One of the biggest problems young girls and women face today is the expectation placed upon them to look “perfect.” With the media pushing unrealistic body images through heavily altered photos and videos, girls are constantly facing pressure to be thinner, resulting in major insecurities by the time they reach middle school. Just imagine how serious this matter gets by the time these girls reach high school! Thankfully, four Girl Scouts from York, Pennsylvania Troop 20033 took a stand to shed light on this troubling issue.
The Girl Scouts—Gillian DeWit, 16, and Madison Reinsel, Maria Hilbert, and Sarah Philbin, all 15—were honored recently with the Senior Visionary Award for their project, which shed light on how the media affects girls' body images and encourages other young girls to celebrate their bodies rather than compare them unfavorably to what they see in magazines and on television and the Internet.
The project requires Girl Scouts to develop an artistic representation of their ideal world, for which Troop 20033 made a 16-minute film, "The Perception."
They conducted research for the short film by interviewing students from Stevenson University and other Girl Scouts about their perceptions of the relationship between the media and body image. They found that, while young adults are aware of how much photos in the media are altered, young girls aren't.
The girls had one of their first opportunities to make a difference when, inspired by their research findings, they hosted a body image workshop for fourth- and fifth-grade girls.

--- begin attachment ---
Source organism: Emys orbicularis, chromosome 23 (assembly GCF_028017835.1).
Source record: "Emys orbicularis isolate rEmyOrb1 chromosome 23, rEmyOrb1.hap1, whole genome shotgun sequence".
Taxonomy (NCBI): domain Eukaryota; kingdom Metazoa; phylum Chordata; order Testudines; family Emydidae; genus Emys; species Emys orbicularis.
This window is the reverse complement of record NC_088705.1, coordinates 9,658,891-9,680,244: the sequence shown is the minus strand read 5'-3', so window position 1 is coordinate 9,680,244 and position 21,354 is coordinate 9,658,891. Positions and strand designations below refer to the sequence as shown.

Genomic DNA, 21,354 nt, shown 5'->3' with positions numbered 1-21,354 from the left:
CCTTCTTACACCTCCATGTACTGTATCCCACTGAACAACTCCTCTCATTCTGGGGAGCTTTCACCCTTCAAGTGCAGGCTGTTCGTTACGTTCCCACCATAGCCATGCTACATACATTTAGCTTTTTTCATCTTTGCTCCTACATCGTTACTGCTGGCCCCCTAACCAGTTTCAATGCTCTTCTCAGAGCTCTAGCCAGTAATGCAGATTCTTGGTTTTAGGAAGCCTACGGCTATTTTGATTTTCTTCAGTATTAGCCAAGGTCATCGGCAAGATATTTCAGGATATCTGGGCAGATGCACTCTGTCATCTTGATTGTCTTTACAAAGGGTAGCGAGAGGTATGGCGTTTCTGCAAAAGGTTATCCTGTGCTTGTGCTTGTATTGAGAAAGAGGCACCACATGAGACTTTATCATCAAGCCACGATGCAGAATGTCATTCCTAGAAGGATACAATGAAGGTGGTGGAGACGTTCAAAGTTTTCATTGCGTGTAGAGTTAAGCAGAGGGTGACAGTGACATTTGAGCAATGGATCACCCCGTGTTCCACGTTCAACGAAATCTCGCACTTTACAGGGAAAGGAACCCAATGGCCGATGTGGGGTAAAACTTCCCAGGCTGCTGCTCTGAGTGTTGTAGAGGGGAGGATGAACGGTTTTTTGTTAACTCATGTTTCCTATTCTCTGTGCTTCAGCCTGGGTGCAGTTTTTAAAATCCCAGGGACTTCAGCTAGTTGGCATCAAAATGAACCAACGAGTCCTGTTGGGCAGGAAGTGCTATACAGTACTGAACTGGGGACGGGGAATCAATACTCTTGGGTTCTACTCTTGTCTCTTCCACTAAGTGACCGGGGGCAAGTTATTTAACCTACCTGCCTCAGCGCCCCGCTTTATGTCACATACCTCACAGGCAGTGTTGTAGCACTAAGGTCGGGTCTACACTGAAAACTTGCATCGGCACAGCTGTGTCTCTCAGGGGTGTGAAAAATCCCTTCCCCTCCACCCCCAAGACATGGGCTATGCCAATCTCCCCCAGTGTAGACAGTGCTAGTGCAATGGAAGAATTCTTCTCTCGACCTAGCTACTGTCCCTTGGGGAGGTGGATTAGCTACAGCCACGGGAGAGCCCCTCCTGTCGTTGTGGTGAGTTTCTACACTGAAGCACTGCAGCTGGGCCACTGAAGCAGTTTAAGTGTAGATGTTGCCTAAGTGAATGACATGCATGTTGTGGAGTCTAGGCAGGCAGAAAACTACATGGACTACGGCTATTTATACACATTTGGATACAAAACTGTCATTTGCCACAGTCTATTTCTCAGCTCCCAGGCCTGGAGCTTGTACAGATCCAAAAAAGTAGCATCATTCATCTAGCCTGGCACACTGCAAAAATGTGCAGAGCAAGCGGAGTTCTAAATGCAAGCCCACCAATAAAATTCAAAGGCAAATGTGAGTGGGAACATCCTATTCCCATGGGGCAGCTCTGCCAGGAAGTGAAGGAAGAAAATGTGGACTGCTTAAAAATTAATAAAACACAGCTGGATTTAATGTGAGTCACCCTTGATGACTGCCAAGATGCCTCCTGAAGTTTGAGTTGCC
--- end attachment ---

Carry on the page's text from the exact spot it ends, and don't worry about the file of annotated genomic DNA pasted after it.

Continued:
"Even though the media is changing girls' perceptions, there is still time to turn it around and make people see their self-worth," Madison said of her project.
To fulfill the service portion of the project, Troop 20033 volunteered at New Life for Girls, a residential nonprofit that helps restore self-worth in women recovering from addiction and other life-controlling issues. The girls also held a movie night and bonfire—complete with s'mores, a campfire sing-along, and a discussion on the benefits of being a Girl Scout—for the women's children.
"Volunteering was the most rewarding part," Maria said. "We were helping others and making their lives better. It is what Girl Scouts is about."
The girls became role models
for younger girls in their community, and they
had more advice to share after they finished the project.
"Don't be afraid to try new things and be the biggest person you can be," Gillian said regarding her award.
The award is available to ninth- and tenth-graders whose projects present real-life opportunities to make a positive difference in other girls' lives. Congratulations to the girls of Troop 20033 for planting the seed of positive body imaging, thus earning the Senior Visionary Award and impacting the lives of many young girls.
Read the original article from the York Dispatch here.